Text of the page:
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Downfall Leveling Off: Why Russia's Economy is Set to Rebound in 2017

© Sputnik / Iliya Pitalev / Go to the mediabankRussian Rouble
Russian Rouble - Sputnik International
Even though the Russian economy is far from its best form, it is still showing signs of a rebound with consumer prices slowing down their growth, industrial production, transport and agriculture expanding and the number of poor and jobless people declining.

International Monetary Fund - Sputnik International
Sectors of Russian Economy Show ‘Signs of Positive Improvements’
According to the latest report by the Ministry of Economic Development, the country’s GDP contracted by 0.6 percent in the second quarter compared to 1.5 percent in the first due to gains made in industrial production, transport and agriculture while construction and retail trade still are in the red.

In June unemployment was down to 5.4 percent and the total number of unemployed at 4.2 million.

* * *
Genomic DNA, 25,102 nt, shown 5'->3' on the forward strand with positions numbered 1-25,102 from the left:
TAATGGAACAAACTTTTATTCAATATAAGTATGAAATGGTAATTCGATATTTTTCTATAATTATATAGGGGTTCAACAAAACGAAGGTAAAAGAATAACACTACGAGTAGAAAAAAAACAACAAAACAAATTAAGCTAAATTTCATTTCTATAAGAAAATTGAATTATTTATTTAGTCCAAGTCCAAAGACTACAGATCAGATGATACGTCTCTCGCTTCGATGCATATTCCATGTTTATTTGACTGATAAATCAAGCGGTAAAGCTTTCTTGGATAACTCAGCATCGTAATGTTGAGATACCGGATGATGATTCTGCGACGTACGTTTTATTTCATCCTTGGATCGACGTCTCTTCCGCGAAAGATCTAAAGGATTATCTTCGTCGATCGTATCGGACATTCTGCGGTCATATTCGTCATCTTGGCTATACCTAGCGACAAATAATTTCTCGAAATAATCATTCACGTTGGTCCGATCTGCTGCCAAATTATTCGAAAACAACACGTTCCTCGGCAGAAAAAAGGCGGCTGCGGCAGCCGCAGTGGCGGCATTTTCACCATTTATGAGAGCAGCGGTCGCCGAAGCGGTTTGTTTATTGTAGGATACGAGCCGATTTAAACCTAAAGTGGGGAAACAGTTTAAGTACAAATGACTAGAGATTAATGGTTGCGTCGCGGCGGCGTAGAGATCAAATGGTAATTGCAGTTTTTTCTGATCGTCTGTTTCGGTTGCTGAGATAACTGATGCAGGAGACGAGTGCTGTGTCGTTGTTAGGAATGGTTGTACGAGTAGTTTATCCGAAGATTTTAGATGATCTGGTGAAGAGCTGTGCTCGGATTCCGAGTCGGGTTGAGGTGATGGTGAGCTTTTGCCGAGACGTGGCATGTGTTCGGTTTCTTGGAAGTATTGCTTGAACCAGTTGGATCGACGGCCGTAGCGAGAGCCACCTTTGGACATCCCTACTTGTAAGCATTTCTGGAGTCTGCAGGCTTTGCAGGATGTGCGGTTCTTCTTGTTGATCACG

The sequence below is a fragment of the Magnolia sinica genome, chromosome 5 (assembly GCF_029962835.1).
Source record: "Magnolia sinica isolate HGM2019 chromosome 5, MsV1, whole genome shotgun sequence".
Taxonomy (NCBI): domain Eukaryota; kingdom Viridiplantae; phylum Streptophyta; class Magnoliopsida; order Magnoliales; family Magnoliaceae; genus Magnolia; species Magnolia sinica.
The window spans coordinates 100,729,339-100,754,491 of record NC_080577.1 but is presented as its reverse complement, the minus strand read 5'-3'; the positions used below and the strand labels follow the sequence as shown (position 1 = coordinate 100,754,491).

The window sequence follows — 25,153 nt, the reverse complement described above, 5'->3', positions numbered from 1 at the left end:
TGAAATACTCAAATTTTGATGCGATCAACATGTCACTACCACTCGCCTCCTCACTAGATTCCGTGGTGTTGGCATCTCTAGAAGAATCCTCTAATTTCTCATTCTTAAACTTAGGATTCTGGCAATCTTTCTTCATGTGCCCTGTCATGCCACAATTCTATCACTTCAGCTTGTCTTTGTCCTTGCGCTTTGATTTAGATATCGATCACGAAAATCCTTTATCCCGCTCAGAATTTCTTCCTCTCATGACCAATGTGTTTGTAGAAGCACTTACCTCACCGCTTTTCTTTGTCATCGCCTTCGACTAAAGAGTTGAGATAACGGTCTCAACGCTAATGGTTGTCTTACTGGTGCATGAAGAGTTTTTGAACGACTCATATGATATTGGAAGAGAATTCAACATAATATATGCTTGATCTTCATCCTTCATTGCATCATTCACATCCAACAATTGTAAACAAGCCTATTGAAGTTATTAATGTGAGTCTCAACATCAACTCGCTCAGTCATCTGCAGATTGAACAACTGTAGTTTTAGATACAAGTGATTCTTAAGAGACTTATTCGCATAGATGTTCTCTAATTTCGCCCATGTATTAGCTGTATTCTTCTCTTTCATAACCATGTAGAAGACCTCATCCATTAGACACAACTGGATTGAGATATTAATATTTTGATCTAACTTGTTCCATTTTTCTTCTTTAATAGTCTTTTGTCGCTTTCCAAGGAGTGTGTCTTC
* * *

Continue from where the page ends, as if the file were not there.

The number of people living below the subsistence level was just a bit down in the first quarter compared to the same period of last year (22.9 million compared to 22.7 million now.)

The biggest earners were people working in the fuel and energy sectors, oil and gas transport and finance with average wages 2.2 —2.4 times higher than elsewhere in the economy.

However, Russia is still struggling to overcome such problems as falling consumer demand and personal incomes, rising prices and growing inflation.

Relations between Russia and the EU have deteriorated with the escalation of the Ukrainian crisis, as western governments imposed economic sanctions on Russia, accusing Moscow of aiding independence supporters in eastern regions of the country. - Sputnik International
Russian Market Adapts to West's Sanctions, Timeline for Removal Unimportant
According to the report, people still prefer to save their money than spending it on consumer goods.

With oil prices at $40 per barrel, the Ministry forecasts an annual GDP drop of 0.2 percent, but if the current price for a barrel of crude remains on the present level, the economy could post a slight growth.

IMF analysts expect Russian GDP to show a 1.2 percent drop but forecast a 1 percent rebound in 2017.

Russia's economy was hit by Western sanctions imposed in 2014 after Crimea's reunification earlier that same year.

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